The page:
Phuture Phillies 2018 Reader Top 30 Poll for the Phillies #12 Prospect

Roman Quinn was your selection as the #11 prospect in the Phillies’ organization.

Quinn received 104 of 268 votes (39%). Enyel De Los Santos finished second (49, 18%), Tom Eshelman finished third (32, 12%), and Cornelius Randolph finished fourth (28, 10%). Fifteen players split the remaining 55 votes. 

Roman Quinn had another injury-shortened season in 2017.  In six six seasons since being drafted, he has enjoyed only one injury-free season, 2012 in Williamsport.  Quinn was drafted out of high school in the second round of the 2011 June Amateur Draft.  When he is on the field, Quinn is an exciting player.

Quinn has put together a nice resume in the minors.  His career slash in 1789 plate appearances is .276/.352/.400/.752 with 158 walks 367 strike outs, and a SB rate of 77.2%.

Quinn got a call up to the Phillies in 2016.  He saw action in 15 games and posted a .263/.373/.333/.706 while stealing 5 bases in 6 attempts.

Quinn’s game is a speed game and hinges on his ability to get on base.  He has 169 stolen bases in his minor league career, a BB% of 8.8%, and puts the ball in play with a K% of 20.5%.  He shows modest power with 25 HRs among his 113 minor league XBH.

Quinn started as a SS in the organization and wasn’t moved to CF until 17 games into the 2014 season in Clearwater, right around the time J.P. Crawford arrived at Advanced A.  He’s a slightly above average fielder with a slightly above average arm.  He needs to be in CF, as his below average power doesn’t profile well in a corner OF position.

He was the Phillies’ priority player in the 2014 Arizona Fall League.  He got 110 plate appearances in 24 games and batted .250 against the top prospects sent to the league.  He stole 14 bases in 16 attempts, walked 16 times, and struck out 16 times.  The only thing left for Quinn to accomplish is to stay healthy and make the Phillies roster.

Next up is your selection for the #12 prospect in the organization with Ben Pelletier, Jhordany Mezquita, and Jesse Valentin added to the poll.


2018 Readers’ Poll, so far –

  1. Sixto Sanchez
  2. Scott Kingery
  3. J.P. Crawford
  4. Jhailyn Ortiz
  5. Jorge Alfaro
  6. Adam Haseley
  7. Adonis Medina
  8. Franklyn Kilome
  9. Mickey Moniak
  10. JoJo Romero
  11. Roman Quinn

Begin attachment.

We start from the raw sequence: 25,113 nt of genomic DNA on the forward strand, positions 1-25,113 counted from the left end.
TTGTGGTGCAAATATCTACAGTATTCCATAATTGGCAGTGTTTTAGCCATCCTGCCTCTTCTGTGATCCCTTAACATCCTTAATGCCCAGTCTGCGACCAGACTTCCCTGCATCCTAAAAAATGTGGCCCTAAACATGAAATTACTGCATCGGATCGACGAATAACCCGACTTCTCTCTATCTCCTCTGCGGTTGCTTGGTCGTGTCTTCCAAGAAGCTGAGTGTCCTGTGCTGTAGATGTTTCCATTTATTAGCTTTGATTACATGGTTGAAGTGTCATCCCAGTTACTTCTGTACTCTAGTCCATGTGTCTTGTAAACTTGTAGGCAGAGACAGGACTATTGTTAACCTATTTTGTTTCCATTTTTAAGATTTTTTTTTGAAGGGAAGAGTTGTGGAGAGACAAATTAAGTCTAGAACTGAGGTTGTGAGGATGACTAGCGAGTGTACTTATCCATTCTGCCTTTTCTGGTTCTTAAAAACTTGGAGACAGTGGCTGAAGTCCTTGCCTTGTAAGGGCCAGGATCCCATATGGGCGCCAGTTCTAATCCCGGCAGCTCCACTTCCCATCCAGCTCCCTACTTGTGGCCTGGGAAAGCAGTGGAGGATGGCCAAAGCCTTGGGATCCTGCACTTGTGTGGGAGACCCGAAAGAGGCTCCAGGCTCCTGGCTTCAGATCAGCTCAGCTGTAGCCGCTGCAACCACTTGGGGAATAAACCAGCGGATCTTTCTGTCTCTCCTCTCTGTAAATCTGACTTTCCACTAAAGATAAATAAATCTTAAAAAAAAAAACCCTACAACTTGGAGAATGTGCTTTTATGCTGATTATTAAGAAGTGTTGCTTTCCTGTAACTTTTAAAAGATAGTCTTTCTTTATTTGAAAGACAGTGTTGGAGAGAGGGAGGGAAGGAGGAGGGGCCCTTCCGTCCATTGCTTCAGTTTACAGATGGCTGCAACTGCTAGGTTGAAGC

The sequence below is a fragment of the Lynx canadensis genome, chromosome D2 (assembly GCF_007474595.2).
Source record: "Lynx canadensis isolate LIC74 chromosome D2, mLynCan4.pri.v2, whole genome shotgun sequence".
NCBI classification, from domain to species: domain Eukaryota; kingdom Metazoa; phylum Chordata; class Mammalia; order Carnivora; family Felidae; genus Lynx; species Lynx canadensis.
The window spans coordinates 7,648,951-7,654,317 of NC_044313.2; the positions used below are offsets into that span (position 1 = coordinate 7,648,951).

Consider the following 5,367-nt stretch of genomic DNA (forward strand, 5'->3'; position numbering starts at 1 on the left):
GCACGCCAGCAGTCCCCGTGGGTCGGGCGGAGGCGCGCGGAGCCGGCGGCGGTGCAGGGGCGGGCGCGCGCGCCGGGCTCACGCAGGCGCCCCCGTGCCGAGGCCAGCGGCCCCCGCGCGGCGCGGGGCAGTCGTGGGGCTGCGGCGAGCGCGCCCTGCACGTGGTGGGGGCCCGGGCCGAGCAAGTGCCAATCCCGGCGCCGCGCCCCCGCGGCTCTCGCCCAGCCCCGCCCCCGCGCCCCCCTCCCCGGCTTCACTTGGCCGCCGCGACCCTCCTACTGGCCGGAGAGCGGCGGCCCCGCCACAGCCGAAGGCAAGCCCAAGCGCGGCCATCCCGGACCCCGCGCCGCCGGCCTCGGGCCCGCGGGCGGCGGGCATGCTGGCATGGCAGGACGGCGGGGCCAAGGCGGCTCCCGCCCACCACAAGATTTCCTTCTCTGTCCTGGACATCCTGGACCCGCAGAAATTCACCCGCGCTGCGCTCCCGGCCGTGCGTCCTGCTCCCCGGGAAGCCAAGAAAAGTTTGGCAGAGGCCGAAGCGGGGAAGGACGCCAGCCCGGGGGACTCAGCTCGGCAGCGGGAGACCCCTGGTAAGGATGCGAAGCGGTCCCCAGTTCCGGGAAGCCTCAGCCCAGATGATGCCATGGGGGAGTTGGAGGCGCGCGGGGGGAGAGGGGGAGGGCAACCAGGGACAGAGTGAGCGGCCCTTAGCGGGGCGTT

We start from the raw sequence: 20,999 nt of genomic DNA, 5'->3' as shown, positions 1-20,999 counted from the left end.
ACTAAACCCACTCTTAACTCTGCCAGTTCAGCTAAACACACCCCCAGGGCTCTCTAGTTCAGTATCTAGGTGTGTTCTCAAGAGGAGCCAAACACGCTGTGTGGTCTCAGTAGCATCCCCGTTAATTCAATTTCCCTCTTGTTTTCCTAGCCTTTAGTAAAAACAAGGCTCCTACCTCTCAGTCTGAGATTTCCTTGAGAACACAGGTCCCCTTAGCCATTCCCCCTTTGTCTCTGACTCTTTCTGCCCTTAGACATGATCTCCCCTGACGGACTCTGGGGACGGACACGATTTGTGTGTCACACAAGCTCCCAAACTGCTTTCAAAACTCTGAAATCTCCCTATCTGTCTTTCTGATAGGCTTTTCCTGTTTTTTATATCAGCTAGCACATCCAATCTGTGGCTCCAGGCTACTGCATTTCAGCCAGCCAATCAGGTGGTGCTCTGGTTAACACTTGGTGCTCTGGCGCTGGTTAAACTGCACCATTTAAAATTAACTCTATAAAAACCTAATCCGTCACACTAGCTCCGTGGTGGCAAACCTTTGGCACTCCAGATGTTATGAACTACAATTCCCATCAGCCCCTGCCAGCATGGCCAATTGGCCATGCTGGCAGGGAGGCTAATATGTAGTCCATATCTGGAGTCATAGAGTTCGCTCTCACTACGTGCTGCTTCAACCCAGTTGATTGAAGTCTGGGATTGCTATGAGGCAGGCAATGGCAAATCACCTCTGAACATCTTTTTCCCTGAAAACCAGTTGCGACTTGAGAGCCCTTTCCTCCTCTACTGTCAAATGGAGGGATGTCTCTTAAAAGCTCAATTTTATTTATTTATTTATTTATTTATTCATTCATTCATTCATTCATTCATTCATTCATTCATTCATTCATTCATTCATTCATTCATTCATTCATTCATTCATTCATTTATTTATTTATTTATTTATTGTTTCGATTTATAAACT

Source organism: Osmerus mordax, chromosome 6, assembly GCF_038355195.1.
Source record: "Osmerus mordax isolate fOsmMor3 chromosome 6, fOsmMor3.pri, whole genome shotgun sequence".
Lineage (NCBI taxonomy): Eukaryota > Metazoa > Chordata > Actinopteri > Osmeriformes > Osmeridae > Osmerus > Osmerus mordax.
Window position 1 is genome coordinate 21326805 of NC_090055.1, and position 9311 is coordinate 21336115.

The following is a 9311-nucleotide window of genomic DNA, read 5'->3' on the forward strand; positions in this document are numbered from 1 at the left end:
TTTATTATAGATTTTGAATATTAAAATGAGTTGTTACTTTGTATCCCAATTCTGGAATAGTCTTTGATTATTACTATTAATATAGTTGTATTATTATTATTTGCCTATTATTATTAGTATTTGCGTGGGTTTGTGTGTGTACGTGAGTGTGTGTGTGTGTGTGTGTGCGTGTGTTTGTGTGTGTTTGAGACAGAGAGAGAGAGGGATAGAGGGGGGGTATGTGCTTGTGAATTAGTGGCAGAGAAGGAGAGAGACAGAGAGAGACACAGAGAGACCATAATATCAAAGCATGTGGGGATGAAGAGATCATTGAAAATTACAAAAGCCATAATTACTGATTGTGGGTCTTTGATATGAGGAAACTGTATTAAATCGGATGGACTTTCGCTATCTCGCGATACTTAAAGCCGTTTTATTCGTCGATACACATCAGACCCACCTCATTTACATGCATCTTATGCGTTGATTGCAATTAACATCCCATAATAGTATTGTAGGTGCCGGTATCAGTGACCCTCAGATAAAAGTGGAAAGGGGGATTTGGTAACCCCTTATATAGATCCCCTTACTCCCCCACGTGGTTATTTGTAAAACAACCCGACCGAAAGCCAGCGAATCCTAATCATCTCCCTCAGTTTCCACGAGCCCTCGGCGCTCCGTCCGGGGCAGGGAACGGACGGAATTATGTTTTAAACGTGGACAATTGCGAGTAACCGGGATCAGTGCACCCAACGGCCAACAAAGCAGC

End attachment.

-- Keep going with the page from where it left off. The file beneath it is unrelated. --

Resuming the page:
47 thoughts on “Phuture Phillies 2018 Reader Top 30 Poll for the Phillies #12 Prospect

  1. This is the area where the group consensus and my thinking deviate. Up until Moniak, at #9, I was a place or two different than the group. I have Moniak #18 and Quinn at #21. We all know why but I also see the potential of both of these guys. The organization has a lot of potential in it. For me, De Los Santos is my current pick and Morales is after him. Eshelman is after the two of them. Here are 3 pitchers who don’t look very much alike but each in their own way could make an impact on some future rotation. Eshelman could be knocking at the door this year. De Los Santos could easily be kicking that door in 2019 and Morales could be knocking the darn door down is 4 or 5 years.

  2. Only two players younger than 22 finished in the FSL’s top 20 in wRC+ and wOBA last season: Cornelius Randolph and Ke’Bryan Hayes. The latter is ranked No. 4 in the Pirates org — ahead of Kevin Newman — and is seen as a potential top 100 player this season. The former is … not. Both are just 20 years old.

    Hayes is a 3B like his dad, which adds to his value, but it still begs the question: Why doesn’t Randolph get more love? He gets on base and has developed a nice amount of pop in the past year. His hit tool hasn’t exactly been what was advertised when he was drafted, but he’s clearly got the ability to put the wood on the ball. I’m hoping for big things from this kid this year.

    Randolph here.

    1. To answer your question, it’s because he’s limited to LF and there’s some noise that he won’t even be able to stick there. So his value is tied completely to his bat.

      That said, he’s a fine pick at this point.

  3. Change of heart here. I had de los Santos in my top 10 sans Alfaro or Quinn. Now, upon further review and reading that his ceiling is a #4, I’m going with Randolph. EDLS will remain in my top 15 (Eshelman next at #13). C’s overall tool set is not that impressive but IF he becomes a .300/.360/.450 guy with 15-20 hr power, his value as an AL commodity will be significantly higher. Hence a valuable trade piece should there be no opening in our outfield OR the NL not adopt the DH anytime soon.

    1. 8mark…where did you read De Los Santos’ ceiling is a #4, or something equivalent to an ‘end-of-rotation’?

      1. Don’t recall where, Romus. Heard his gas is impressive but doesn’t project very high. If you read or heard otherwise, please let me know. He’d be a steal for giving up one year of Freddy.

          1. yeah…Prospects1500… was a scouting report at midseason 2017.
            His average GameScores for his first half starts (13) was 46 and in the second half for his last 13 starts it was 55…so he picked it his production in the second half of the season.
            here is what the report said:
            “… 21 Enyel is younger than most of his peers in Double-A. His stats aren’t blowing away anyone just yet, but his stuff plays. It plays in Double-A and it’s expected to play in the bigs with expected development. Projected to be a back of the rotation starter.”